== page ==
Massive hydro project stirs controversy in Iceland


The New York Times reported this week that a massive hydroelectric project planned by Iceland’s state-owned power company is creating a major political controversy in the small circumpolar nation.

The $3-billion Karahnjukar hydro project is expected to create 2,000 construction jobs and between 600 and 1,000 permanent jobs.

The plan calls for the damming of two rivers, draining them through 24 miles of tunnels, and then pouring the water through turbines to generate 700 megawatts of electricity.

When finished, the plant would sell power to an aluminum smelter owned by Alcoa, the world’s largest aluminum company. Alcoa may invest $1 billion in the project.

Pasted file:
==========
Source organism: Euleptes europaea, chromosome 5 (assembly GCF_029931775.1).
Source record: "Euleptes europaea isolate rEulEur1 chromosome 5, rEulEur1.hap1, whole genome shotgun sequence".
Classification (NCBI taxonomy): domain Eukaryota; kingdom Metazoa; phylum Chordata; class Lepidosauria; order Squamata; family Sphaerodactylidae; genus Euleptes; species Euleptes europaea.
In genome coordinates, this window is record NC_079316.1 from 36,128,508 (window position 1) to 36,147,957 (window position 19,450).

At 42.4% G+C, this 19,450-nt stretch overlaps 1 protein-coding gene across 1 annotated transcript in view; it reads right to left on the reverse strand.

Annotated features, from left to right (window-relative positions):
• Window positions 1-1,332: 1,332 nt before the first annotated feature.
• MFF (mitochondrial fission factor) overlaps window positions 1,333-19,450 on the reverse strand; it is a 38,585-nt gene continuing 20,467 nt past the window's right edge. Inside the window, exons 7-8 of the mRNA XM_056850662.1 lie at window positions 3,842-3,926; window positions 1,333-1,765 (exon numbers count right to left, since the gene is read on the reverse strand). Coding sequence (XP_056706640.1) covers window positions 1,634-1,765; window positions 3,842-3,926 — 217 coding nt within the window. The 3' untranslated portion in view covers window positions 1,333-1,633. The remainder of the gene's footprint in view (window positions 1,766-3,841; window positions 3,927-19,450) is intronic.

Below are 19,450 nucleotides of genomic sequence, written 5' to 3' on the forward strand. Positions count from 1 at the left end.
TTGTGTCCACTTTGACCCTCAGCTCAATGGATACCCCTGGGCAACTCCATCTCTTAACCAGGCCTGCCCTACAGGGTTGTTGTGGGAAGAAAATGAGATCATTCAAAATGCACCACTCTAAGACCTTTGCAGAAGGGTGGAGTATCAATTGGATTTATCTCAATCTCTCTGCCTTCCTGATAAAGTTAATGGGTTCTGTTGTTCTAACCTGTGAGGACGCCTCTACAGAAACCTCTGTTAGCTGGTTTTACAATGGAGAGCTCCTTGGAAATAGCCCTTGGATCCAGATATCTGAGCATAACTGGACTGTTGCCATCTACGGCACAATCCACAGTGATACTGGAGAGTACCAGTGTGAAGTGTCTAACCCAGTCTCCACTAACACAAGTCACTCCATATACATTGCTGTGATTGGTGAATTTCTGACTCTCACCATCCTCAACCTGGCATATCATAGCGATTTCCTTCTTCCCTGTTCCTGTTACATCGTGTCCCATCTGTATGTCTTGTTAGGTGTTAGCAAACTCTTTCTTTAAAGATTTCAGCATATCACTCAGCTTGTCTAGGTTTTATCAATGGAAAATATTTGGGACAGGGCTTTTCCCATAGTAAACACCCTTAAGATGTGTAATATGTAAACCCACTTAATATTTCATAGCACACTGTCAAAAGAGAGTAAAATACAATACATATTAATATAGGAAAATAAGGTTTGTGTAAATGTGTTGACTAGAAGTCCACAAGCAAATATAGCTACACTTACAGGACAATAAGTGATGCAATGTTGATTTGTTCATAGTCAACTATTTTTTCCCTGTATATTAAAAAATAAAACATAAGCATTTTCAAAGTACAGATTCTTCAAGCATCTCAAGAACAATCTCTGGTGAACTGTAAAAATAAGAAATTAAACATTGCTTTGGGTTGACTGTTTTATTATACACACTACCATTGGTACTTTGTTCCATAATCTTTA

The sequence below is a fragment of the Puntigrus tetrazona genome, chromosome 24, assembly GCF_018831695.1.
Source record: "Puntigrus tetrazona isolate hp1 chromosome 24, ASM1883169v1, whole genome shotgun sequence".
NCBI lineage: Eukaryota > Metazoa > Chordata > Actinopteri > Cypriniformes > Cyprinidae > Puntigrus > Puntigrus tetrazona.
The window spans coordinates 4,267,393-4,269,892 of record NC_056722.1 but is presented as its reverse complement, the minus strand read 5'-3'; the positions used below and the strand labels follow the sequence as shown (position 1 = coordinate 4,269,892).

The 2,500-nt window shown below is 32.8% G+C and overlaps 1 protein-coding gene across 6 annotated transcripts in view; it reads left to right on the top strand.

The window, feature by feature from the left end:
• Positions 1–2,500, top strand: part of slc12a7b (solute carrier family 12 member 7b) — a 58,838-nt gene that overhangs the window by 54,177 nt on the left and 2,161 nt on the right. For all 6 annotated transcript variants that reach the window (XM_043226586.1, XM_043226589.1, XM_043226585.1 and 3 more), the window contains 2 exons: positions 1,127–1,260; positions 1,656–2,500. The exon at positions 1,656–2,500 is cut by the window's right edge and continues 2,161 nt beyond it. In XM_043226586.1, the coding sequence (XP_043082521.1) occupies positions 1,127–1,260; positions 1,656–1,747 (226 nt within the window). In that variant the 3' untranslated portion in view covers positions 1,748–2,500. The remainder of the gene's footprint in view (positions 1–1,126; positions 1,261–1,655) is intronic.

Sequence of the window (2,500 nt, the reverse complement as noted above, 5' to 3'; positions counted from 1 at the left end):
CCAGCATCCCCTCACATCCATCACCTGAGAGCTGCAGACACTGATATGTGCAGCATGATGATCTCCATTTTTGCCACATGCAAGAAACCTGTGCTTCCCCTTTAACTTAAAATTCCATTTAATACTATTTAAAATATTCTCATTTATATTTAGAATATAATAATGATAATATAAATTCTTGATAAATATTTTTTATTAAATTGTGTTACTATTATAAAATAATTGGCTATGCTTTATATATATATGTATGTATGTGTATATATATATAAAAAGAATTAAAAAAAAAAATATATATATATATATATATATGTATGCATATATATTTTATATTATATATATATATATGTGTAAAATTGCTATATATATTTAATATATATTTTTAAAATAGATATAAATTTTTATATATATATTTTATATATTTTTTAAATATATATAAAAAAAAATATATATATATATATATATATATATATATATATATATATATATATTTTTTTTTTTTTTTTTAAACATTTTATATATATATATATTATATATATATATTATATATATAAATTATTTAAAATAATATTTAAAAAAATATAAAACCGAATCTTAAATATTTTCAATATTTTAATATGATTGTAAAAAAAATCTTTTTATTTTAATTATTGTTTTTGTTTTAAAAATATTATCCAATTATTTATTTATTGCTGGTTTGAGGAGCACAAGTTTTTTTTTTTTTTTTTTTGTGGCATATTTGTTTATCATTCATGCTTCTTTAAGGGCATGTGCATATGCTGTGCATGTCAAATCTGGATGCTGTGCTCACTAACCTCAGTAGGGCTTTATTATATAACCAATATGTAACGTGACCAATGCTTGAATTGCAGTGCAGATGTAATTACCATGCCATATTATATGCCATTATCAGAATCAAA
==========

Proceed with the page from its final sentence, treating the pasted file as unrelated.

Iceland’s economy, based on renewable resources industries like fishing, has been fading recently. Its tourism industry has not done well, either.

For that reason, the government hopes that the project will help keep Iceland’s dying rural towns populated.

The current plan was approved by 44 of the Iceland parliament’s 63 members, which included 12 members of the opposition. In a poll, 47 percent of Icelanders who responded supported the plan, and 30 percent opposed it.

Environmentalists are enraged because the project would be located in Europe’s second-largest wilderness area. Europe’s largest wilderness area is Norway’s Svarlbard Island, in the High Arctic.

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